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Curbing old age poverty by dint of a Dutch initiative

Engineering the foundations of a trouble-free retirement

Caroline van Dullemen: “Micro pensions are a move from informal savings to smart savings” |  © Jassir de Windt.

Established in 2004, WorldGranny exerts itself on self-reliance and empowerment of older people in emerging countries. Holding Economic and Social Council consultative status to the United Nations, the NGO experienced a total turnover of nearly €7 million which has been invested in numerous small scale projects in Africa, Asia and Latin-America in the last decade. Commissioned by the United Nations, WorldGranny’s founder, Caroline van Dullemen, is currently working in favour of micro pensions in the Pacific. In this article, she sheds more light on the matter.

“Major progress has been made since then”, says Caroline referring to a report released by the International Labour Organisation (ILO) in the year 2000, disclosing the alarming exclusion of 90% of the world’s working age-population from old age pension schemes.

“In most nations in the world, pension systems consist of three pillars: state or social pensions, a labour contract related company pension and, finally, own capital such as savings, insurances etc. In the last 20 years, particularly when it comes to pillar number one, almost 100 countries have introduced such social pension schemes”.

Nonetheless, while on a global scale it is cumbersome for men and especially women in old age to survive only by means of their own savings and family support, in many emerging nations, there are hardly voluntary pension schemes available for informal workers. Yet, all figures suggest that the most significant part of the population in emerging countries are either homeworkers or active as small entrepreneurs. “In this respect, new technologies, the mobile phone penetration rate and the rise of mobile payment have paved the way for a new addition to the third pillar, known as micro pensions”, Caroline expounds.

Demographic shifts

Micro pensions are, by extension, best described as assets saved and invested for the benefit of income in old age. In this, an important point to note is that in many emerging nations, there is already mention of several grassroots associations enabling members to save for the sake of aid. However, experience has shown that such informal saving schemes do not possess enough elasticity or resilience to cope with the ongoing global demographic shifts, notably because this money is not properly invested. Says Caroline: “According to the UN, the definition of old age enters into force by the age of 60 and older —at present, one in five of the global adult population is over 60 years of age, whilst life expectancy keeps rising. By 2050, not only is this number expected to have doubled, but 80% of this target audience will likely be living in Asia, Latin America or Africa ”.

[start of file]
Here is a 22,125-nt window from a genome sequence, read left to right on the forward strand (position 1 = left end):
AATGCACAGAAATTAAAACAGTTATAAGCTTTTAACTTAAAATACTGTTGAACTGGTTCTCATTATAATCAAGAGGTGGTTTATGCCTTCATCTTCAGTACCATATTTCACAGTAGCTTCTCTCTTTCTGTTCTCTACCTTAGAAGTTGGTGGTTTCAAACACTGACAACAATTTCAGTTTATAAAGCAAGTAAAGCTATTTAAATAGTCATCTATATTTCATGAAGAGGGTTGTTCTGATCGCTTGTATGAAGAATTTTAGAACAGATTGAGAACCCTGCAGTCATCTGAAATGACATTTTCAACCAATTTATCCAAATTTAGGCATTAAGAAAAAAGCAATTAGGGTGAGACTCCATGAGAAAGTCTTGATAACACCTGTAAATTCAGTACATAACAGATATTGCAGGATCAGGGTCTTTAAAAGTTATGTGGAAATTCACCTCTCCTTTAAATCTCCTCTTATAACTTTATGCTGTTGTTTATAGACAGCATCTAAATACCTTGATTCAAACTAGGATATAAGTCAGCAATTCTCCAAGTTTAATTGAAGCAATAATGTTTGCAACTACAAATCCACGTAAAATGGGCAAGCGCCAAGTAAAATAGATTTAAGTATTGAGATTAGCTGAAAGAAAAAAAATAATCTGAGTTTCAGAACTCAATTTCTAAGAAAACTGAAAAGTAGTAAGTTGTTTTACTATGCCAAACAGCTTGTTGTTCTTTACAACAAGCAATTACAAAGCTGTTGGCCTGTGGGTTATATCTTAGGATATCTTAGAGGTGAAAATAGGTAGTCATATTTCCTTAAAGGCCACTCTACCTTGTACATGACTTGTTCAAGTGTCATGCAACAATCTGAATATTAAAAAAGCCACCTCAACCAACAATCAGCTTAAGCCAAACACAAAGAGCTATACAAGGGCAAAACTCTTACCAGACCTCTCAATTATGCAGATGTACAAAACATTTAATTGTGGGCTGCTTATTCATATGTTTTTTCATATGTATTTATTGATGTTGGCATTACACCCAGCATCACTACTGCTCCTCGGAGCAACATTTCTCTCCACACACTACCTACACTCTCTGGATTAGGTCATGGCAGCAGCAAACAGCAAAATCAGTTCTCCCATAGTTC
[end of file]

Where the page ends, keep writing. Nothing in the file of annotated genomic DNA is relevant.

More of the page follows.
While in the past, emerging nations were often characterised by large families in which adult children would eventually take care of the older generation, the respective demographic shifts plus declining birth rates are steadily putting an end to this. “So, in order to have a lasting impact, savings need to be invested to yield interest”, Caroline clarifies. “Micro pensions are thus a move from informal savings to smart savings”.

Caroline van Dullemen carrying out an information session on micro pensions in the Solomon Islands | © Interviewee’s own collection.

From Melanesia to the world

At the moment, the United Nations Capital Development Fund (UNCDF) is executing a micro pension pilot in the Pacific, to be exact in the subregion of Melanesia, comprising the small island states of Fiji, the Solomon Islands and Papua New Guinea. As Caroline illustrates: “Presently, these countries provide meagre old age pensions only geared to those in the formal sector —by contrast, nearly 80% of this region’s population falls into the informal branch”.

This is where the team from the Netherlands and the Pacific Financial Inclusion Programme (PFIP) make their entry. Operating from the UNDP office in Fiji with branch offices in Papua New Guinea, Samoa and the Solomon Islands, the PFIP has solid experience having aided over 1.78 million low-income Pacific islanders in the last years. The initial ongoing pilot phase was deemed very successful indeed. “People are queuing early in the morning to get more information”, Caroline assures. What is more, the project allows for potential replication in other emerging nations and the rest of the world and is considered to be the next step in financial inclusion. “If it weren’t for all the encapsulated legislations, I’d love to implement this in the Netherlands”, Caroline says. “Especially self-employed people would benefit from the insights and knowledge we’ve acquired so far from and thanks to the inhabitants and partners in the Pacific”.

Meanwhile, Caroline has defended her PhD research on The Politics of Aging: The risk of Old Age Poverty in Emerging Countries. “The latter has anchored my primary concern to keep educating people that ageing is a global predicament. The saying goes: emerging countries will become old before they become rich —therefore urgent and purposeful action is needed”.

Originally published at www.huffingtonpost.com

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